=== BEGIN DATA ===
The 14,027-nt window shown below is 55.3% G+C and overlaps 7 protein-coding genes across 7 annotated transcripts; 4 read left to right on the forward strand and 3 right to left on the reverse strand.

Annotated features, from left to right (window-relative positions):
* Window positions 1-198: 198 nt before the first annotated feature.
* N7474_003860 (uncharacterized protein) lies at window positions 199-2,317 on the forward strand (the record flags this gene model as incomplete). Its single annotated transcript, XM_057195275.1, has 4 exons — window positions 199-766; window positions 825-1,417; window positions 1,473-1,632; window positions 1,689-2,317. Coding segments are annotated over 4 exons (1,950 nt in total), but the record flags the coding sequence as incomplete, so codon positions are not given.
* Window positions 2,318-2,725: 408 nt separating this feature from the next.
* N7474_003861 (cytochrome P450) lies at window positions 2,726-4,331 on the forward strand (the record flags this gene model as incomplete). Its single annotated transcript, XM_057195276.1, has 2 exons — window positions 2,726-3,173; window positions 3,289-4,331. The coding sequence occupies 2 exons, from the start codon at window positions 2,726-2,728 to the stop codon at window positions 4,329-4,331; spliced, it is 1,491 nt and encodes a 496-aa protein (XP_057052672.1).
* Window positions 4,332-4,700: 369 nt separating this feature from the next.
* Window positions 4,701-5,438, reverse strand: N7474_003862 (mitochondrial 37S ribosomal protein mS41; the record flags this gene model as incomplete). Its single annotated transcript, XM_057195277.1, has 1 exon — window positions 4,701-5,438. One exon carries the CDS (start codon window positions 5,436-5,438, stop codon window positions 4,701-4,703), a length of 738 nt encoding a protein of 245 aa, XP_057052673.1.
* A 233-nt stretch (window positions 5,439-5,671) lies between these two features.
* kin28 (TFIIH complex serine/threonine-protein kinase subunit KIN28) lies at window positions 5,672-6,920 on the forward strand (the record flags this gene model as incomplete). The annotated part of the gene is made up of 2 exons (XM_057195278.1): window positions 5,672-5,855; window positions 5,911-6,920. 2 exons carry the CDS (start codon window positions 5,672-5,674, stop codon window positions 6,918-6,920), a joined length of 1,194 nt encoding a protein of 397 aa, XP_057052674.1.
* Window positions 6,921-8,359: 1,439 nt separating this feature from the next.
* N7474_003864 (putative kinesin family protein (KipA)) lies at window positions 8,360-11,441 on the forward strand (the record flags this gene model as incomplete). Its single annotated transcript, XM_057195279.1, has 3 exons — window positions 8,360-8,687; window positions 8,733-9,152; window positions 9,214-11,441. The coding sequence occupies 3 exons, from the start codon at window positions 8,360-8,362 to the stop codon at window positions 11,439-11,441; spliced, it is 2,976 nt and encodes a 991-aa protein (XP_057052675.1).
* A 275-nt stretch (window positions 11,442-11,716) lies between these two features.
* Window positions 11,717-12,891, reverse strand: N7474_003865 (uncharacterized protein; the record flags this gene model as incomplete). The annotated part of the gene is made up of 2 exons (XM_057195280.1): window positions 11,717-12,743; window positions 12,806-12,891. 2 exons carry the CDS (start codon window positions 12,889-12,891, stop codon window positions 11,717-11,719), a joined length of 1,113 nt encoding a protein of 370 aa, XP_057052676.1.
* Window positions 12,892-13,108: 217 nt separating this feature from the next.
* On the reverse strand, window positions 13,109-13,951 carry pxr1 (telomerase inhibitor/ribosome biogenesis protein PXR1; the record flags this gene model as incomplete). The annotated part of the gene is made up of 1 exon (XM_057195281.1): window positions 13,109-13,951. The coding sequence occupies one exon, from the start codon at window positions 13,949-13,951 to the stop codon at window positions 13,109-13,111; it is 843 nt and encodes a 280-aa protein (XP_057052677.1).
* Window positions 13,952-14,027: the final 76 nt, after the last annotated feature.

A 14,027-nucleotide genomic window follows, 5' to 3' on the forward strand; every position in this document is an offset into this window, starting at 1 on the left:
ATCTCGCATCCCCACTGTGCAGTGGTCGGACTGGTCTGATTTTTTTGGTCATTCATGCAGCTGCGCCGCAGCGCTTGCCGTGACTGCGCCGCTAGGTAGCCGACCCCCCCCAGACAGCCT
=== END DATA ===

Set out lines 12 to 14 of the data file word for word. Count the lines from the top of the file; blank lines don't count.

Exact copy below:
* N7474_003864 (putative kinesin family protein (KipA)) lies at window positions 8,360-11,441 on the forward strand (the record flags this gene model as incomplete). Its single annotated transcript, XM_057195279.1, has 3 exons — window positions 8,360-8,687; window positions 8,733-9,152; window positions 9,214-11,441. The coding sequence occupies 3 exons, from the start codon at window positions 8,360-8,362 to the stop codon at window positions 11,439-11,441; spliced, it is 2,976 nt and encodes a 991-aa protein (XP_057052675.1).
* A 275-nt stretch (window positions 11,442-11,716) lies between these two features.
* Window positions 11,717-12,891, reverse strand: N7474_003865 (uncharacterized protein; the record flags this gene model as incomplete). The annotated part of the gene is made up of 2 exons (XM_057195280.1): window positions 11,717-12,743; window positions 12,806-12,891. 2 exons carry the CDS (start codon window positions 12,889-12,891, stop codon window positions 11,717-11,719), a joined length of 1,113 nt encoding a protein of 370 aa, XP_057052676.1.